So the moment of choice in a tragic story is that moment at which "instead of turning to the light once more, [the character] delves deeper into the temptation". After that moment of choice, "that conscious decision to go deeper into the darkness" what remains to do? Only to demonstrate that the choice has been made.

I suspect that the demonstration of the intent to turn toward the light takes a lot longer to tell than the demonstration of the intent to turn toward the darkness, which would give tragedies a different structure from comedies.

But once that decision has been made, and we have made up our minds about them, our interest in them is over. Prince Charming may be a perfectly nice guy, but we don't want to go on reading about him driving the kids to soccer practice and remembering to bring Snow White flowers on Valentines day. Story is over. Move on.

Similarly, while the dark protagonists choice is still before him, we are interested. Will he turn to the light or continue into darkness? Ah, he continued into darkness. He did not live happily ever after, he burned in hell for evermore. Story over. We don't want to read about him getting up from his bed of nails every morning and bathing in the lake of acid full of piranhas. He made his choice. His story is done. Next.

It is not the darkness of those subsequent decisions and actions that will push the reader away, but their banality and predictability. Once the decision between light and darkness is made and demonstrated, the story is over. The protagonist has been redeemed or damned, and there's the end of it. There is nothing more to see.

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This is all built on the assumption that readers read because they wish to witness change. It is my opinion that readers read (especially in today's age) to be entertained. If a character's change is going to leave readers wallowing in the depths of despair, I don't see much reason they would continue reading. They would, however, keep reading if they genuinely care about the character, despite the descent into darkness. That is what this question is about, not how to write the change itself. Thomas Myron about 2 months ago

Well then, how do you account for tragedy? How do you account for Hamlet? (Everybody dies.) Or Romeo and Juliet? (They both die.) Human life is tragic. (We all die.) Literature has always dealt with tragedy. And since life is tragic, there is every reason to care about a tragic character. We see our tragedy in theirs. There is no despite to be resolved here, therefore. Tragedy works. It always has. Mark Baker about 2 months ago

A tragedy where everyone dies is completely different from and irrelevant to a dark protagonist. Romeo and Juliet works because we care about the characters. The story ends once they die. But they are not dark or evil. I am discussing dark/evil characters. Not people who die at the end of the story. Thomas Myron about 2 months ago

So, a story about a dark/evil character where everyone lives happily ever after? I think you need to define what you mean by a dark/evil character. Do you mean the tempter or the tempted? Because the tempted has a story arc, and the tempter does not. Mark Baker about 2 months ago

The tempted. The character who starts in the light, is tempted, falls, and then instead of turning to the light once more, delves deeper into the temptation, the darkness. The reader starts out sympathetic, certainly, but it's that conscious decision to go deeper into the darkness (and subsequent similar decisions) which I feel will push the reader away. Thomas Myron about 2 months ago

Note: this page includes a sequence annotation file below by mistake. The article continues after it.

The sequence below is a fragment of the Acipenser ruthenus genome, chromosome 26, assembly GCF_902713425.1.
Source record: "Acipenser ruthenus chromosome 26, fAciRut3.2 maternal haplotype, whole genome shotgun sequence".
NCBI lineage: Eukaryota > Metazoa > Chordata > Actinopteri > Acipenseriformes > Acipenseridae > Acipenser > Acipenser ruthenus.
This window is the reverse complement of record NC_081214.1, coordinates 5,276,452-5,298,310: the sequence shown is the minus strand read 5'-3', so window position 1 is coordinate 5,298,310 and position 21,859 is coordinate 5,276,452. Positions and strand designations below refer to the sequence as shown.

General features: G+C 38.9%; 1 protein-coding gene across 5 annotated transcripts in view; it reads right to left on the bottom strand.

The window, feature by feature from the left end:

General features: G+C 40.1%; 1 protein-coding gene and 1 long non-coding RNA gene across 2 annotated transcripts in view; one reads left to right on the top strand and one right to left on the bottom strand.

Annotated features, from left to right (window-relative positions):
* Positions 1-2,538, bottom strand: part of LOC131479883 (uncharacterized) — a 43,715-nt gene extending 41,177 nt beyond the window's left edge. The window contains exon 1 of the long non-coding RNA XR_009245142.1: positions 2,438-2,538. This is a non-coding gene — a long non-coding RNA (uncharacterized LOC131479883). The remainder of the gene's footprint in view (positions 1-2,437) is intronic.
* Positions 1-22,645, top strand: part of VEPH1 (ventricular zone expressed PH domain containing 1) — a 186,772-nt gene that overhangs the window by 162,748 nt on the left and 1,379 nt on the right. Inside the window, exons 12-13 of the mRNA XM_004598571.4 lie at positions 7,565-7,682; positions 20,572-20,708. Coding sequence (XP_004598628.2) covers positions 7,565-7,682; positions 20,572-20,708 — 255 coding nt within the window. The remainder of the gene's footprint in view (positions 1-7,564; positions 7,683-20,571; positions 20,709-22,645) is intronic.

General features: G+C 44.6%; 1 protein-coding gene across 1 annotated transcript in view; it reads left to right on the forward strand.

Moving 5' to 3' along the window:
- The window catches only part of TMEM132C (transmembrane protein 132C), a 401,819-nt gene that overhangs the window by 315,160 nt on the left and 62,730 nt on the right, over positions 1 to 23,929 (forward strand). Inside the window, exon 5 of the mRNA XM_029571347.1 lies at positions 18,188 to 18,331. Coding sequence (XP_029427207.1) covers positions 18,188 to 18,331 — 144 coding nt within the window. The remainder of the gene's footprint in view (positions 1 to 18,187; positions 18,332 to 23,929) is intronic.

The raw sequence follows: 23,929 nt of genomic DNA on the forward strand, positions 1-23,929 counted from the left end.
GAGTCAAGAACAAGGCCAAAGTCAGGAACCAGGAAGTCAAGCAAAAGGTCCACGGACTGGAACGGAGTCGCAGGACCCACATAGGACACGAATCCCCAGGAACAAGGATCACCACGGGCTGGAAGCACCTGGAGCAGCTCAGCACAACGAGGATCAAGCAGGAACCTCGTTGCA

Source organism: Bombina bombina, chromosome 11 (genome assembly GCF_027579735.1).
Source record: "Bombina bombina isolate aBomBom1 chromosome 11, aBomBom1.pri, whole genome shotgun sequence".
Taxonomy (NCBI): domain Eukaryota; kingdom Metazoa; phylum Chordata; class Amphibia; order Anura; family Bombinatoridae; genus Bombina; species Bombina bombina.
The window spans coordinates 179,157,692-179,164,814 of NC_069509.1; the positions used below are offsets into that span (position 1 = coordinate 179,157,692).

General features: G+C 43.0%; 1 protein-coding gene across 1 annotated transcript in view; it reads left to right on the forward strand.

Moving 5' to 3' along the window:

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You have to accept that different readers will have differing levels of patience for this sort of character. But the universal thing that pushes every reader out of a story is characters performing actions for no good reason. Conversely, as long as there's a sympathetic justification for some action, most readers will nod along and say, "Well, I can't blame them for choosing that." We will swallow a fair amount of moral ambiguity or tragedy when we're forced to admit that we might do the same thing in their shoes.

That needs to be one of your goals for portraying this character. Focus on their motivation for each action, and let it be something important to them. As long as we buy their reasoning, we'll accept their actions.

As far as pulling the reader through difficult-to-accept sequences, you can rely quite a bit on morbid curiosity. A tantalizingly dark scene will make them think "I can't believe that just happened!" followed by "What's going to happen next?" This is why cringe-worthy comedy works; we hate to watch it, but we can't stop because we want to see what the victim of the joke will put themselves through.

When was the moment you realized Thanos was going to sacrifice his daughter Gamora to gain the Soul Stone? For me it was probably a minute or two before it happened. And the next two minutes had my eyes glued to the screen because I was hoping for rescue but expecting defeat. I was wondering, "Would he really...?" And that was a powerful question.

In both of the previous paragraphs, the driver of tension was questioning the character's commitment to their goals. It's a matter of stakes and consequences, just like any character motivation. Make sure you are expressing those through your writing and you'll be fine.

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+1 for the Thanos example. That drove it home quite nicely I think. Something to think about for sure. Thomas Myron about 2 months ago